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I've got another question involving self-reference in Common Lisp. I found a thread on Stack Exchange which poses a problem of writing the shortest program that would print all printable ASCII characters NOT present in the program's source code. This got me thinking how to tackle the problem in Common Lisp. I hit against two problems - one probably trivial, the other more tricky:

  • First is the case of writing a CL script, e.g. starting with #!/usr/bin/env sbcl --script. I thought that through *posix-argv* I could access all command line arguments including the name of the called script. I also looked for the equivalent of Bash $0 but could find none. What worked for me in the end is this ugly Bash-ified SBCL script, which explicitly passes $0 to SBCL and proceeds from that:

    #!/bin/bash
    #|
    sbcl --script $0 $0
    exit
    |#
    (defun file-string (path)
      (with-open-file (stream path)
        (let ((data (make-string (file-length stream))))
          (read-sequence data stream)
          data)))
    
    (let* ((printable (mapcar #'code-char (loop for i from #x20 to #x7e collect i)))
           (absent (set-difference 
            printable 
            (coerce (file-string (cadr *posix-argv*)) 'list))))
      (print (coerce absent 'string)))
    

    My question regarding this point is: can you think of any way of doing it without relying so heavily on Bash supplying relevant arguments? Or, more briefly: is there a CL (SBCL in particular) equivalent of $0?

  • Now comes the part that I'm totally puzzled with. Before resorting to the script approach above I tried to accomplish this goal in a more REPL-oriented way. Based on the &whole specifier in defmacro and considerations in this thread I've tried to get the name of the macro from the &whole argument and somehow "read in" its source. And I have absolutely no idea how to do it. So in short: given the name of the macro, can I somehow obtain the defmacro form which defined it? And I'm talking about a generic solution, rather than parsing the REPL history.

    EDIT: Regarding mbratch's question about use of macroexpand-1 here's how I do it:

    (defmacro self-refer (&whole body)
      (macroexpand-1 `',body))
    

    With this call I'm able to obtain (SELF-REFER) by calling (SELF-REFER). Which isn't much of a solution...

I hope someone could point me in the right direction. Thanks!

share|improve this question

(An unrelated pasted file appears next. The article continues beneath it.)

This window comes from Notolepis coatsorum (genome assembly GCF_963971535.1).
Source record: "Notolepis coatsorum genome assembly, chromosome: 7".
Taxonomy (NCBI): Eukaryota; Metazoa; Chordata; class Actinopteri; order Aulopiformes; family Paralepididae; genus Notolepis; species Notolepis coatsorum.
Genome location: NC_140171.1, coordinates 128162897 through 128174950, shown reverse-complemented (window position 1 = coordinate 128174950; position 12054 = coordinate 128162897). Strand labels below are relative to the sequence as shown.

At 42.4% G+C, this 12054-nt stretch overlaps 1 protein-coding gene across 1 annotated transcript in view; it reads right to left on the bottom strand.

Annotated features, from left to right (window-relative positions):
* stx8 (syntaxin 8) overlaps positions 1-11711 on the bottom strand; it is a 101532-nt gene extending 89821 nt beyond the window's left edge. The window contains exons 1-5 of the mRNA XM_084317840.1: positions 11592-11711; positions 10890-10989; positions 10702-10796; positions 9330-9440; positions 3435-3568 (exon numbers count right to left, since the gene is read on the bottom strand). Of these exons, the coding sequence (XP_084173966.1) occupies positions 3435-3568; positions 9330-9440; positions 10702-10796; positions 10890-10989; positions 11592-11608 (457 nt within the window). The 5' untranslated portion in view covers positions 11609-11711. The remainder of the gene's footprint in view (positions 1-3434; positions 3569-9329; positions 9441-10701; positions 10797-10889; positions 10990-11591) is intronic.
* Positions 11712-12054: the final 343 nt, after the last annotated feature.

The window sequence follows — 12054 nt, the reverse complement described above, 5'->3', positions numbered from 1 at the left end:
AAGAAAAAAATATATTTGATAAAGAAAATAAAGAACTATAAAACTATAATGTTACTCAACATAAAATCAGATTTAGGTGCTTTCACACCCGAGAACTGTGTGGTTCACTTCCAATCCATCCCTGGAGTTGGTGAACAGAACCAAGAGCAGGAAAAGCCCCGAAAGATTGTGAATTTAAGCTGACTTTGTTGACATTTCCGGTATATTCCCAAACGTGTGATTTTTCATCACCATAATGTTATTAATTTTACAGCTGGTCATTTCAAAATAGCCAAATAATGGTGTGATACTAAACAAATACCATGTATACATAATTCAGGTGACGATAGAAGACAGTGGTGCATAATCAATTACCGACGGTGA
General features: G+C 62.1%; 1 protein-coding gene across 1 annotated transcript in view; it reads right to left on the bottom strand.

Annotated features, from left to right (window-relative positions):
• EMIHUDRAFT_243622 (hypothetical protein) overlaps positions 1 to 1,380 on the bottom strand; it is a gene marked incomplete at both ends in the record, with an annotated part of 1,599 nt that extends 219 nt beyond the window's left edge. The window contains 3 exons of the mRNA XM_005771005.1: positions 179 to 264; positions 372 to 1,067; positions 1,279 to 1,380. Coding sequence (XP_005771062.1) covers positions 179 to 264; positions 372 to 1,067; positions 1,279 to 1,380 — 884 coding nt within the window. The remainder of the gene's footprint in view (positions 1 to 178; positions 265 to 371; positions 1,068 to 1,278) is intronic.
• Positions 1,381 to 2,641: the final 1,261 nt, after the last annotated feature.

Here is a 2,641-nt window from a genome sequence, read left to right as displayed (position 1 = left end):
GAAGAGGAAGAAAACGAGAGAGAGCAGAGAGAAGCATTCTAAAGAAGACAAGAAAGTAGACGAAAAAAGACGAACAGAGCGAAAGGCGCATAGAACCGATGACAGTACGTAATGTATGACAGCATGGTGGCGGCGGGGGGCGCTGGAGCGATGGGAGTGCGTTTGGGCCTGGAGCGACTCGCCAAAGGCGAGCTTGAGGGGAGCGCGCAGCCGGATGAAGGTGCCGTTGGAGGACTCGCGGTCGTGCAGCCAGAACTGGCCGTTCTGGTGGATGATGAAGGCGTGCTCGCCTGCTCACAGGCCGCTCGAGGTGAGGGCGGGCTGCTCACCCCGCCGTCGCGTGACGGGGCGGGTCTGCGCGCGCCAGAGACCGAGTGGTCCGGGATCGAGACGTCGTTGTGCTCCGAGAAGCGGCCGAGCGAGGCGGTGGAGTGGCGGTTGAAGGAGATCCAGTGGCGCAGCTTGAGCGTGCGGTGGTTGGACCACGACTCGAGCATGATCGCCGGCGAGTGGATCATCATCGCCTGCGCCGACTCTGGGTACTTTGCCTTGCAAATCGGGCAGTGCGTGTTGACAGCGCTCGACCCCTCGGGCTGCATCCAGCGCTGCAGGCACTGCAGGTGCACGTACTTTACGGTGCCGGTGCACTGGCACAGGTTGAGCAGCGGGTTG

1  
For (1) you can use posix-argv for the arguments and load-pathname for the actual name of the called script. –  lurker Jan 31 at 11:19
    
Thanks, mbratch. That simplifies the thing a lot. –  Wojciech Gac Jan 31 at 11:44
    
For (2) have you looked at macroexpand-1? –  lurker Jan 31 at 13:28
    
Yes, I have, but unfortunately it does only part of what's needed. If I eval something like: (defmacro self-refer (&whole body) `(macroexpand-1 ',body)) I get in response (MACROEXPAND-1 '(SELF-REFER)), which is the body of the self-refer macro, but not the entire definition. This hardly meets the requirement of program accessing its entire source. –  Wojciech Gac Jan 31 at 13:55
    
How are you wanting/trying to use self-refer? Perhaps a trial code sample in your second bullet would help clarify the problem statement. –  lurker Jan 31 at 14:12

1 Answer 1

Getting the source of a macro is not defined in Common Lisp.

This may work (Example from LispWorks):

CL-USER 10 > (defmacro foo (a b) `(* (+ ,a ,b) (+ ,a ,a)))
FOO

CL-USER 11 > (pprint (function-lambda-expression (macro-function 'foo)))

(LAMBDA
    (DSPEC::%%MACROARG%% #:&ENVIRONMENT1106 &AUX (#:&WHOLE1107 DSPEC::%%MACROARG%%)
     (#:\(A\ ...\)1108 (CDR #:&WHOLE1107))
     (#:CHECK-LAMBDA-LIST-TOP-LEVEL1110
      (DSPEC::CHECK-LAMBDA-LIST-TOP-LEVEL '(A B)
                                          #:&WHOLE1107
                                          #:\(A\ ...\)1108
                                          2
                                          2
                                          'NIL
                                          :MACRO))
     (A (CAR (DSPEC::THE-CONS #:\(A\ ...\)1108)))
     (#:\(B\)1109 (CDR (DSPEC::THE-CONS #:\(A\ ...\)1108)))
     (B (CAR (DSPEC::THE-CONS #:\(B\)1109))))
  (DECLARE (LAMBDA-LIST A B))
  (BLOCK FOO `(* (+ ,A ,B) (+ ,A ,A))))

An even more esoteric way is to alter the existing DEFMACRO to record its source. Many Lisp implementations have a non-standard feature called advising. LispWorks for example can advise macros:

CL-USER 31 > (defadvice (defmacro source-record-defmacro :after)
                 (&rest args)
               (setf (get (second (first args)) :macro-source) (first args)))
T

Above adds code to the standard DEFMACRO macro, which records the source on the symbol property list of the macro name.

CL-USER 32 > (defmacro foo (a b) `(* (+ ,a ,b) (+ ,a ,a)))
FOO

CL-USER 33 > (pprint (get 'foo :macro-source))

(DEFMACRO FOO (A B) `(* (+ ,A ,B) (+ ,A ,A)))

Again, this is completely non-standard - I'm not sure if a comparable mechanism exists for SBCL, though it has something called 'encapsulate'.

share|improve this answer
    
Rainer, your first example returns nil in SBCL and Clozure CL. As for the second, I haven't found much advice on using encapsulate in SBCL, but the CMUCL manual contains some information. I'll try to adapt your solution. Anyway, your response only convinces me, that LispWorks is much cooler than I thought. –  Wojciech Gac Feb 1 at 7:54

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